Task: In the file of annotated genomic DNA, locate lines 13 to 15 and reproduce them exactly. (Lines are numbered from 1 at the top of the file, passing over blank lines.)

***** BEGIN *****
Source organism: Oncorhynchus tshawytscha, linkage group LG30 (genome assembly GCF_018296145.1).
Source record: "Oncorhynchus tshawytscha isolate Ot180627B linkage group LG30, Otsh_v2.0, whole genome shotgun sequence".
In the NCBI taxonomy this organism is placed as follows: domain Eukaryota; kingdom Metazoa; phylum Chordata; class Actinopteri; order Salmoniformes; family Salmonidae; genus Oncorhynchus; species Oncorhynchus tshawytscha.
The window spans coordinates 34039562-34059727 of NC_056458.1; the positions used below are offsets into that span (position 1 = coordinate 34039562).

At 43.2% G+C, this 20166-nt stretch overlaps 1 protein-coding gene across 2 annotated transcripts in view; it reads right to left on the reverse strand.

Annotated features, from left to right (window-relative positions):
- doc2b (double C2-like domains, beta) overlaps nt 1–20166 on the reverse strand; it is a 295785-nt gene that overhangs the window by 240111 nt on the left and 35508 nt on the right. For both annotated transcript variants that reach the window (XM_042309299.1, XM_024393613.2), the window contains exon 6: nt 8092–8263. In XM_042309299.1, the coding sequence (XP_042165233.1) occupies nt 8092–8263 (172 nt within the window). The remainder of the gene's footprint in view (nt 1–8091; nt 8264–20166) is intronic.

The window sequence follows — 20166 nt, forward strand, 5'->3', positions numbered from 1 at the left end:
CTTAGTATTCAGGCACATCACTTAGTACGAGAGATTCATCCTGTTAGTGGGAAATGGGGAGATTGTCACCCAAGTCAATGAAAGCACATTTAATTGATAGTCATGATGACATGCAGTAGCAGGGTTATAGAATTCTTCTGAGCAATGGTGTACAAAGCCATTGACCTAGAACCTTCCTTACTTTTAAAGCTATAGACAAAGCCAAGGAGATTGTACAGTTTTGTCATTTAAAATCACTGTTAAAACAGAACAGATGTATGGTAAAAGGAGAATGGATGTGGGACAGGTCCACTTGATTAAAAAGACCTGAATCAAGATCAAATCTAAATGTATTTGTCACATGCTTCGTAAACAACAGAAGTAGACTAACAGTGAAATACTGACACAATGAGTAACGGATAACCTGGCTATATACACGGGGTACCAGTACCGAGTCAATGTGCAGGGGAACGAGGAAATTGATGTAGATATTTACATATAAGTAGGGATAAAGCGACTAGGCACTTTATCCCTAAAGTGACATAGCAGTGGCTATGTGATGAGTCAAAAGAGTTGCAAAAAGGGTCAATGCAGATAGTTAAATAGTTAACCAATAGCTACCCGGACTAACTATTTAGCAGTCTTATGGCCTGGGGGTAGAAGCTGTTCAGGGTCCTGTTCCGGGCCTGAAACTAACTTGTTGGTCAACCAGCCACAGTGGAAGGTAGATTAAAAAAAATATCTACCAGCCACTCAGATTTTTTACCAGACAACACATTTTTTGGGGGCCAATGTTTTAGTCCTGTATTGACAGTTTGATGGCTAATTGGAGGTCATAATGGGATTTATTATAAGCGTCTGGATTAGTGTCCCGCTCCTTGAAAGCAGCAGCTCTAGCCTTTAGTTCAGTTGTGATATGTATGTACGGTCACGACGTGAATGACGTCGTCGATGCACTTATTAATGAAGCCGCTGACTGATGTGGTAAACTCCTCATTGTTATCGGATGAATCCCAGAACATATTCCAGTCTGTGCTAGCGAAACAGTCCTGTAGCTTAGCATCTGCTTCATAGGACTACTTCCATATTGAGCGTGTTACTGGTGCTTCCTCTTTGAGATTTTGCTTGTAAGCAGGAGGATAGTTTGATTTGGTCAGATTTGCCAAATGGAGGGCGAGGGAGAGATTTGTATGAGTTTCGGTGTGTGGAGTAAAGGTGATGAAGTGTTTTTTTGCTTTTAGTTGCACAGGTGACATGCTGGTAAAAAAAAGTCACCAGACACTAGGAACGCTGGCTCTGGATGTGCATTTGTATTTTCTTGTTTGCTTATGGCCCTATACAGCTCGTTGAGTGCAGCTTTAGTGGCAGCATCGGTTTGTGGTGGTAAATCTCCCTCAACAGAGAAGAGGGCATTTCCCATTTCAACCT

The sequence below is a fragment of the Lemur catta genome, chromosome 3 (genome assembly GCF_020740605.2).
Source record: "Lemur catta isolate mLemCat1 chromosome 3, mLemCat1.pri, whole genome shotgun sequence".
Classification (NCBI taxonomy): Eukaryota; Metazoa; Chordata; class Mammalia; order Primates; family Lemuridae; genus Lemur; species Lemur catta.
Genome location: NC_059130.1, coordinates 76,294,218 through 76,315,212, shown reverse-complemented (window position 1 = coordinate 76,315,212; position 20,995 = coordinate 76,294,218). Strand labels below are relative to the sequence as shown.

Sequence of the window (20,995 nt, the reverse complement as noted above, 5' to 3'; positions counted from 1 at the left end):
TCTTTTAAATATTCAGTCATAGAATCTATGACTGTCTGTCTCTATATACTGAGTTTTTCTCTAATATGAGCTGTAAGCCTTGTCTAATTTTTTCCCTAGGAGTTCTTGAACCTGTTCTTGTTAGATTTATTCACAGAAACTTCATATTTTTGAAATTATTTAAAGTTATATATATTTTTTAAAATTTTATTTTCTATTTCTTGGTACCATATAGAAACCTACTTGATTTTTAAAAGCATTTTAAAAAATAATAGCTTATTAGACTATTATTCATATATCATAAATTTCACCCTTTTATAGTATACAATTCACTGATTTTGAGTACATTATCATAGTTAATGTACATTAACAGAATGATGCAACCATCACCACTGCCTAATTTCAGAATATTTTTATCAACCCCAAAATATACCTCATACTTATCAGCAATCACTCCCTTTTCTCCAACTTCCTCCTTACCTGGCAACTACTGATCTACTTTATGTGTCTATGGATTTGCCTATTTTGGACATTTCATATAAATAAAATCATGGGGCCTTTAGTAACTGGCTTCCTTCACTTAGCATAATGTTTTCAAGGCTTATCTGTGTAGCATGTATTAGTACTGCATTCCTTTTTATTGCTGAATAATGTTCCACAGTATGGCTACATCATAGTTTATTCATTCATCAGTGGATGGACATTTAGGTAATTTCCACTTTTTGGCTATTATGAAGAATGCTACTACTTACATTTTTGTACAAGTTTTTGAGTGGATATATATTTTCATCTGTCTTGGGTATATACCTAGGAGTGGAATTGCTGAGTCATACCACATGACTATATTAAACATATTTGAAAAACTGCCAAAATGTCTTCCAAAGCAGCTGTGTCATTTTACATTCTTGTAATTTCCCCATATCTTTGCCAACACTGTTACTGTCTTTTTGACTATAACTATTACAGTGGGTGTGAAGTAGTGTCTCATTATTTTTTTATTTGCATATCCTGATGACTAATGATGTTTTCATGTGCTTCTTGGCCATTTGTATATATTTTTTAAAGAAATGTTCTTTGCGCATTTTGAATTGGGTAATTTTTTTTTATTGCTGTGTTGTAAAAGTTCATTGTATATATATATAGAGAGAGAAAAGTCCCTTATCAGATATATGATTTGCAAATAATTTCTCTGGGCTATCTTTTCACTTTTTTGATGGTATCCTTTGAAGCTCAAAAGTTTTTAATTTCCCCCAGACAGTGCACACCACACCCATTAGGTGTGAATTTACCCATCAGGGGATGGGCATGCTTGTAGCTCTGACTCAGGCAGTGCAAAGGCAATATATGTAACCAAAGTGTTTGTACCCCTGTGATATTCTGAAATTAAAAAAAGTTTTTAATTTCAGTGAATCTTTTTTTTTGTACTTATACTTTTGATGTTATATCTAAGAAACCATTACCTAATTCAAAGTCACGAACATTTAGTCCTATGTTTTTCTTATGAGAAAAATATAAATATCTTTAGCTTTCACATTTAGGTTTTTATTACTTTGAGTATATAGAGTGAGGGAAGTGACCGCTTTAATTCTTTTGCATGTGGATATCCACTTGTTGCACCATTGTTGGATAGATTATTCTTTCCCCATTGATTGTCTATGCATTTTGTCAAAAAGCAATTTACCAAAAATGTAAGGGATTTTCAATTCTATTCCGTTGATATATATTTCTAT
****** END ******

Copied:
Genome location: NC_059130.1, coordinates 76,294,218 through 76,315,212, shown reverse-complemented (window position 1 = coordinate 76,315,212; position 20,995 = coordinate 76,294,218). Strand labels below are relative to the sequence as shown.

Sequence of the window (20,995 nt, the reverse complement as noted above, 5' to 3'; positions counted from 1 at the left end):
TCTTTTAAATATTCAGTCATAGAATCTATGACTGTCTGTCTCTATATACTGAGTTTTTCTCTAATATGAGCTGTAAGCCTTGTCTAATTTTTTCCCTAGGAGTTCTTGAACCTGTTCTTGTTAGATTTATTCACAGAAACTTCATATTTTTGAAATTATTTAAAGTTATATATATTTTTTAAAATTTTATTTTCTATTTCTTGGTACCATATAGAAACCTACTTGATTTTTAAAAGCATTTTAAAAAATAATAGCTTATTAGACTATTATTCATATATCATAAATTTCACCCTTTTATAGTATACAATTCACTGATTTTGAGTACATTATCATAGTTAATGTACATTAACAGAATGATGCAACCATCACCACTGCCTAATTTCAGAATATTTTTATCAACCCCAAAATATACCTCATACTTATCAGCAATCACTCCCTTTTCTCCAACTTCCTCCTTACCTGGCAACTACTGATCTACTTTATGTGTCTATGGATTTGCCTATTTTGGACATTTCATATAAATAAAATCATGGGGCCTTTAGTAACTGGCTTCCTTCACTTAGCATAATGTTTTCAAGGCTTATCTGTGTAGCATGTATTAGTACTGCATTCCTTTTTATTGCTGAATAATGTTCCACAGTATGGCTACATCATAGTTTATTCATTCATCAGTGGATGGACATTTAGGTAATTTCCACTTTTTGGCTATTATGAAGAATGCTACTACTTACATTTTTGTACAAGTTTTTGAGTGGATATATATTTTCATCTGTCTTGGGTATATACCTAGGAGTGGAATTGCTGAGTCATACCACATGACTATATTAAACATATTTGAAAAACTGCCAAAATGTCTTCCAAAGCAGCTGTGTCATTTTACATTCTTGTAATTTCCCCATATCTTTGCCAACACTGTTACTGTCTTTTTGACTATAACTATTACAGTGGGTGTGAAGTAGTGTCTCATTATTTTTTTATTTGCATATCCTGATGACTAATGATGTTTTCATGTGCTTCTTGGCCATTTGTATATATTTTTTAAAGAAATGTTCTTTGCGCATTTTGAATTGGGTAATTTTTTTTTATTGCTGTGTTGTAAAAGTTCATTGTATATATATATAGAGAGAGAAAAGTCCCTTATCAGATATATGATTTGCAAATAATTTCTCTGGGCTATCTTTTCACTTTTTTGATGGTATCCTTTGAAGCTCAAAAGTTTTTAATTTCCCCCAGACAGTGCACACCACACCCATTAGGTGTGAATTTACCCATCAGGGGATGGGCATGCTTGTAGCTCTGACTCAGGCAGTGCAAAGGCAATATATGTAACCAAAGTGTTTGTACCCCTGTGATATTCTGAAATTAAAAAAAGTTTTTAATTTCAGTGAATCTTTTTTTTTGTACTTATACTTTTGATGTTATATCTAAGAAACCATTACCTAATTCAAAGTCACGAACATTTAGTCCTATGTTTTTCTTATGAGAAAAATATAAATATCTTTAGCTTTCACATTTAGGTTTTTATTACTTTGAGTATATAGAGTGAGGGAAGTGACCGCTTTAATTCTTTTGCATGTGGATATCCACTTGTTGCACCATTGTTGGATAGATTATTCTTTCCCCATTGATTGTCTATGCATTTTGTCAAAAAGCAATTTACCAAAAATGTAAGGGATTTTCAATTCTATTCCGTTGATATATATTTCTAT